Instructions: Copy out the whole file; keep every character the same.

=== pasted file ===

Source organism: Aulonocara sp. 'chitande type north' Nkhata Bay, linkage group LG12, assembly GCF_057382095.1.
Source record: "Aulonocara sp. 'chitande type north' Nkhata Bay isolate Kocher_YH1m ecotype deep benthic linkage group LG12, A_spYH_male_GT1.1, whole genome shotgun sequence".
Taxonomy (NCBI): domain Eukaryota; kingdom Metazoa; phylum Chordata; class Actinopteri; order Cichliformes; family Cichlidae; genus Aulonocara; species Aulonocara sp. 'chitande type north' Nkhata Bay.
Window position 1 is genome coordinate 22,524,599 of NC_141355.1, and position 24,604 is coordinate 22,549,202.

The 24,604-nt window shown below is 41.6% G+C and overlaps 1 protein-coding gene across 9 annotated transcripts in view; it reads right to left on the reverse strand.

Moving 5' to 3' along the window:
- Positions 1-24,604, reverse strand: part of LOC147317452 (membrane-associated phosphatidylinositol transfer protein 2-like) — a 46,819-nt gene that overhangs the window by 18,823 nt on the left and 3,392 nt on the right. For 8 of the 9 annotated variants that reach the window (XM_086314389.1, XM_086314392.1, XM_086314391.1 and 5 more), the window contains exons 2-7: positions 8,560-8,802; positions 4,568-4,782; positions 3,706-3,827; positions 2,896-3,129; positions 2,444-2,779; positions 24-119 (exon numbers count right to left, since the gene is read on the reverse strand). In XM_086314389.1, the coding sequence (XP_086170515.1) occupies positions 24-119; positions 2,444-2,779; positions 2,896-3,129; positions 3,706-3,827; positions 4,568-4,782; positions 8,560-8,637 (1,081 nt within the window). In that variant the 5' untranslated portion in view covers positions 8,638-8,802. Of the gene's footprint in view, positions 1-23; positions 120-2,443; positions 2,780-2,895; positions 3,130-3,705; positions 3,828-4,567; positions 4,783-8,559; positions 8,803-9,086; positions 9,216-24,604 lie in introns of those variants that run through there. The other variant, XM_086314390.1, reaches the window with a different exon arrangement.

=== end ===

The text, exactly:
Source organism: Aulonocara sp. 'chitande type north' Nkhata Bay, linkage group LG12, assembly GCF_057382095.1.
Source record: "Aulonocara sp. 'chitande type north' Nkhata Bay isolate Kocher_YH1m ecotype deep benthic linkage group LG12, A_spYH_male_GT1.1, whole genome shotgun sequence".
Taxonomy (NCBI): domain Eukaryota; kingdom Metazoa; phylum Chordata; class Actinopteri; order Cichliformes; family Cichlidae; genus Aulonocara; species Aulonocara sp. 'chitande type north' Nkhata Bay.
Window position 1 is genome coordinate 22,524,599 of NC_141355.1, and position 24,604 is coordinate 22,549,202.

The 24,604-nt window shown below is 41.6% G+C and overlaps 1 protein-coding gene across 9 annotated transcripts in view; it reads right to left on the reverse strand.

Moving 5' to 3' along the window:
- Positions 1-24,604, reverse strand: part of LOC147317452 (membrane-associated phosphatidylinositol transfer protein 2-like) — a 46,819-nt gene that overhangs the window by 18,823 nt on the left and 3,392 nt on the right. For 8 of the 9 annotated variants that reach the window (XM_086314389.1, XM_086314392.1, XM_086314391.1 and 5 more), the window contains exons 2-7: positions 8,560-8,802; positions 4,568-4,782; positions 3,706-3,827; positions 2,896-3,129; positions 2,444-2,779; positions 24-119 (exon numbers count right to left, since the gene is read on the reverse strand). In XM_086314389.1, the coding sequence (XP_086170515.1) occupies positions 24-119; positions 2,444-2,779; positions 2,896-3,129; positions 3,706-3,827; positions 4,568-4,782; positions 8,560-8,637 (1,081 nt within the window). In that variant the 5' untranslated portion in view covers positions 8,638-8,802. Of the gene's footprint in view, positions 1-23; positions 120-2,443; positions 2,780-2,895; positions 3,130-3,705; positions 3,828-4,567; positions 4,783-8,559; positions 8,803-9,086; positions 9,216-24,604 lie in introns of those variants that run through there. The other variant, XM_086314390.1, reaches the window with a different exon arrangement.